virtual void MakeNoise();
As you can see, the class has a virtual function, but the destructor is not declared virtual. This can be a real bug that can lead to memory leaks if objects that implement the Animal base class are expected to be created on the heap and later deleted through a pointer of Animal * type. Or this can be a false-positive (i.e. not a problem) if these objects have an alternative destruction mechanism, such as the virtual IUnknown::Release() method that all COM interfaces employ. Consequently, if you choose to build your code with this warning enabled, you’ll have false-positive warnings in any code that implements COM interfaces. At this point you’ll have to make a decision about whether the warning is likely to catch real bugs in your code; if you want to keep the warning enabled, you’ll have to temporarily disable it around the false-positive locations, using the #pragma warning method shown in the atlbase.h example above.
To sum up, here’s my recommendations:
As a starting point, I’d consider enabling these off-by-default warnings:
If you enable these warnings on your code and they help you to find real bugs, I’d love to hear about them in the comments.
Finally, I’d like to thank the Visual C++ team for allowing me to guest on their blog. Thanks!
I don't like the /FI approach.
I rather alter the command line options in the project properties and here's what i'm using:
/wd4820 /we4289 /wd4342 /wd4347 /wd4514 /we4545 /we4546 /we4547 /we4548 /we4549 /we4619 /we4623 /we4625 /we4626 /wd4710 /we4836 /we4905 /we4906 /we4928 /we4946 /wd4986
Is there any way to add a warning for "member variable 'foo' is not initialised in constructor of class bar" for POD types? I've fixed many many bugs because someone forgot to initialize a bool or other POD (anything without a default constructor) in a constructor. Surely this doesn't require a static analyzer to figure out does it?
This is all dandy, but if you could fix/remove the warnings in your own header files it would make our lives easier.
When I ask people about this they say "Well we tried using /W4 here, but reverted the change when we started getting tons of warnings from Microsoft's own header files..." and "it'd be nice if you could tell VC to disable warnings when generated from files in the standard include path. Though, I guess that may be problematic for templates."
when i want debug program istream and iostream do not known by c++
please helpe me
@Max, Jonathan: Amen to that
I use more than one compiler. One of them is absolutely free, comes with complete source code, and compiles on and for every operating system I've ever used. It also has a -Wall option, and never complains about system header files. Amazing, isn't it?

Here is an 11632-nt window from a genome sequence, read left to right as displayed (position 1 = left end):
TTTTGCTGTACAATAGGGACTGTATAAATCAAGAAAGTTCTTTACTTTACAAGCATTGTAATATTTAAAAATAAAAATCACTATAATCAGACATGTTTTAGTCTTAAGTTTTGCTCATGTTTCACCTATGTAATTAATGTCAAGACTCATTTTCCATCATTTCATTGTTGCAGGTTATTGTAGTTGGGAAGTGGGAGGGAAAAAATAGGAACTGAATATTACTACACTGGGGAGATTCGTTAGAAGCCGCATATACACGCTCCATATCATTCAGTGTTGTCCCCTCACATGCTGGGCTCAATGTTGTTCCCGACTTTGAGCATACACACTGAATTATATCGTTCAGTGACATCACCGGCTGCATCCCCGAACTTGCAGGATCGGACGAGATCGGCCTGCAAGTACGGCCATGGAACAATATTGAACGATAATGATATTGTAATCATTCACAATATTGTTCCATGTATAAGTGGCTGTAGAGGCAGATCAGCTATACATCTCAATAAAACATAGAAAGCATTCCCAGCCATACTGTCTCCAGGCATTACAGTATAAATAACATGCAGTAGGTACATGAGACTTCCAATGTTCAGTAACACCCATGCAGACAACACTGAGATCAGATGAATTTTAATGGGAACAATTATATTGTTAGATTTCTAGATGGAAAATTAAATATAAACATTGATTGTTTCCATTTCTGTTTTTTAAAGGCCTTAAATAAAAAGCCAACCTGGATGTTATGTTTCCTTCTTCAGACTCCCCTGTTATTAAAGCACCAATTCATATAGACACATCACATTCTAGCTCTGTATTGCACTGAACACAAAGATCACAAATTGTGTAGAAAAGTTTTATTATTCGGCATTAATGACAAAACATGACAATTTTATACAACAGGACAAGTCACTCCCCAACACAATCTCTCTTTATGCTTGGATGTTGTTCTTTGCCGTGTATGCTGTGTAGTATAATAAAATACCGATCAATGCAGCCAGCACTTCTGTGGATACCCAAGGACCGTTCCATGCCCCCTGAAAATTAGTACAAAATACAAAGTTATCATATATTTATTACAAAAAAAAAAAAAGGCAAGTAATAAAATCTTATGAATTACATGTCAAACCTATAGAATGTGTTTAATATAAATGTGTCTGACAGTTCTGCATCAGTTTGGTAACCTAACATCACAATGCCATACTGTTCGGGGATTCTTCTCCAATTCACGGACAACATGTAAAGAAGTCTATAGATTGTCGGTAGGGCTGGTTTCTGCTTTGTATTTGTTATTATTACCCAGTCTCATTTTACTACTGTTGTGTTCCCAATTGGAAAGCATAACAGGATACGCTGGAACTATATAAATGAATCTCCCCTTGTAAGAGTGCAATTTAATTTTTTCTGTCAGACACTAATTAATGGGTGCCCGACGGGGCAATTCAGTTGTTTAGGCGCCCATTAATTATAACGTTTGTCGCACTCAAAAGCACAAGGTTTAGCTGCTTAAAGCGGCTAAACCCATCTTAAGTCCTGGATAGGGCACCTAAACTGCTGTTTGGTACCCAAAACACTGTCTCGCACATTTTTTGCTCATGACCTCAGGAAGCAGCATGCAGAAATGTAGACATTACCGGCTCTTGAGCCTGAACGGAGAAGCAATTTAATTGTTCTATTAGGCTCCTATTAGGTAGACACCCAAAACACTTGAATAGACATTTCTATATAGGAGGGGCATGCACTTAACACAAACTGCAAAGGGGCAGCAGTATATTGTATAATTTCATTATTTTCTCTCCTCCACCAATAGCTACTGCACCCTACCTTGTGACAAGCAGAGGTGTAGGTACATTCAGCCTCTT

Jon, I don't mean to beat up on you; you at least provided a workaround. But, seriously, instead of revamping the GUI every few years, breaking the Help system, and dithering with the command-line tools, why doesn't Microsoft undertake the basic engineering of patrolling its own header files to make them warning-free? It's got to be in the interest of both Microsoft and its customers: Either the warnings produce useful information that can be used to fix the header files, or they don't and are a disservice to everyone who would use them. Both the warning system and the header files are bound to be improved by the effort.
[James K. Lowden]
> It also has a -Wall option
VC's /Wall and GCC's -Wall are completely different. VC's /Wall literally means "all warnings". GCC's -Wall means "some useful warnings". GCC also has -Wextra, which means "more useful warnings". Even combined, -Wall -Wextra leaves out several useful warnings (e.g. -Wshadow). See gcc.gnu.org/.../Warning-Options.html for more info.
> why doesn't Microsoft undertake the basic engineering of patrolling its own header files to make them warning-free?
I can speak for our C++ Standard Library implementation. We aim to compile cleanly at /W4 /analyze, which contains very many useful warnings and very few obnoxious warnings. We don't attempt to compile cleanly at /Wall, because it contains pure noise warnings like "function not inlined" and "struct contains padding". (The idea behind those warnings is that they can be enabled for individual compilations of individual translation units, so developers can figure out what's getting inlined, etc., not that they should be enabled for regular builds. Our /Wall enables them because it does exactly what it says on the box.)
In the long run, I agree that we should identify /Wall's useful warnings, document them and probably bundle them in a switch like /W5, and make our headers compile cleanly at that level. While that would be valuable, we currently have more important things to do with our limited time. (Namely, correctness, performance, and C++0x features. Dinkumware and I are library developers, and we don't work on stuff like the IDE.)
I thought I asked this, but it seems like it got swallowed somewhere along the way.
Is it a bug that C4265 doesn't warn when the destructor isn't explicitly declared? There has been a couple of times that that has bit me in the past.
What approach is better for classes that implement COM interfaces:
1) use pragma around the class to disable C4265
2) make the destructor virtual but protected
What do you think?